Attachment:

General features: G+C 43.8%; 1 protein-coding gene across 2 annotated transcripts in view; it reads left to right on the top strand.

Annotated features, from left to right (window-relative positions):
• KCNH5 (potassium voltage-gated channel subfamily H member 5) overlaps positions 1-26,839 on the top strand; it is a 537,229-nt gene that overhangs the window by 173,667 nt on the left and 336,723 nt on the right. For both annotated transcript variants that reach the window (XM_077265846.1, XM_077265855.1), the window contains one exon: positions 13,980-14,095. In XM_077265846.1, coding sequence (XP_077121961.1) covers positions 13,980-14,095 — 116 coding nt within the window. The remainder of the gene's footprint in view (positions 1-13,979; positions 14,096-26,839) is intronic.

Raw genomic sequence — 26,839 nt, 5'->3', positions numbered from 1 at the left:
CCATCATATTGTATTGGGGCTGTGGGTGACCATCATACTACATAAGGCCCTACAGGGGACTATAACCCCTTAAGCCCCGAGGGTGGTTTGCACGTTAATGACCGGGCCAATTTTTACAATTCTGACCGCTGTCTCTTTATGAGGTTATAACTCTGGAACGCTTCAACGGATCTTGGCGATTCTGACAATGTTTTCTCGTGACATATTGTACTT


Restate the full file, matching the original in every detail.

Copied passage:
General features: G+C 43.8%; 1 protein-coding gene across 2 annotated transcripts in view; it reads left to right on the top strand.

Annotated features, from left to right (window-relative positions):
• KCNH5 (potassium voltage-gated channel subfamily H member 5) overlaps positions 1-26,839 on the top strand; it is a 537,229-nt gene that overhangs the window by 173,667 nt on the left and 336,723 nt on the right. For both annotated transcript variants that reach the window (XM_077265846.1, XM_077265855.1), the window contains one exon: positions 13,980-14,095. In XM_077265846.1, coding sequence (XP_077121961.1) covers positions 13,980-14,095 — 116 coding nt within the window. The remainder of the gene's footprint in view (positions 1-13,979; positions 14,096-26,839) is intronic.

Raw genomic sequence — 26,839 nt, 5'->3', positions numbered from 1 at the left:
CCATCATATTGTATTGGGGCTGTGGGTGACCATCATACTACATAAGGCCCTACAGGGGACTATAACCCCTTAAGCCCCGAGGGTGGTTTGCACGTTAATGACCGGGCCAATTTTTACAATTCTGACCGCTGTCTCTTTATGAGGTTATAACTCTGGAACGCTTCAACGGATCTTGGCGATTCTGACAATGTTTTCTCGTGACATATTGTACTT